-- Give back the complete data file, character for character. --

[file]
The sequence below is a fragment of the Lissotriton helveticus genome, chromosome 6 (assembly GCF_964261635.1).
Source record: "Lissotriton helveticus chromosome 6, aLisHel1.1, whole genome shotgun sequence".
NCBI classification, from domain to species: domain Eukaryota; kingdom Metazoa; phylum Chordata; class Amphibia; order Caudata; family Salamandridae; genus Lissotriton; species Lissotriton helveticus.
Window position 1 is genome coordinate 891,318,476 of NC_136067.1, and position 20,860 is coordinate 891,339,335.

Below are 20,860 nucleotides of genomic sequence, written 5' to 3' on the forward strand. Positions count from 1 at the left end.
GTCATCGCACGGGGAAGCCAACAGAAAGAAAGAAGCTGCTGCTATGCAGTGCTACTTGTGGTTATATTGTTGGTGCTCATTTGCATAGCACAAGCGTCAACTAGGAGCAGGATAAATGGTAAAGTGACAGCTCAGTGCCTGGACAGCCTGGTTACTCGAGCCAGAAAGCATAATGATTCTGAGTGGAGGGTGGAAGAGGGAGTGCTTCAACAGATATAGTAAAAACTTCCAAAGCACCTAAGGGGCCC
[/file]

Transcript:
The sequence below is a fragment of the Lissotriton helveticus genome, chromosome 6 (assembly GCF_964261635.1).
Source record: "Lissotriton helveticus chromosome 6, aLisHel1.1, whole genome shotgun sequence".
NCBI classification, from domain to species: domain Eukaryota; kingdom Metazoa; phylum Chordata; class Amphibia; order Caudata; family Salamandridae; genus Lissotriton; species Lissotriton helveticus.
Window position 1 is genome coordinate 891,318,476 of NC_136067.1, and position 20,860 is coordinate 891,339,335.

Below are 20,860 nucleotides of genomic sequence, written 5' to 3' on the forward strand. Positions count from 1 at the left end.
GTCATCGCACGGGGAAGCCAACAGAAAGAAAGAAGCTGCTGCTATGCAGTGCTACTTGTGGTTATATTGTTGGTGCTCATTTGCATAGCACAAGCGTCAACTAGGAGCAGGATAAATGGTAAAGTGACAGCTCAGTGCCTGGACAGCCTGGTTACTCGAGCCAGAAAGCATAATGATTCTGAGTGGAGGGTGGAAGAGGGAGTGCTTCAACAGATATAGTAAAAACTTCCAAAGCACCTAAGGGGCCC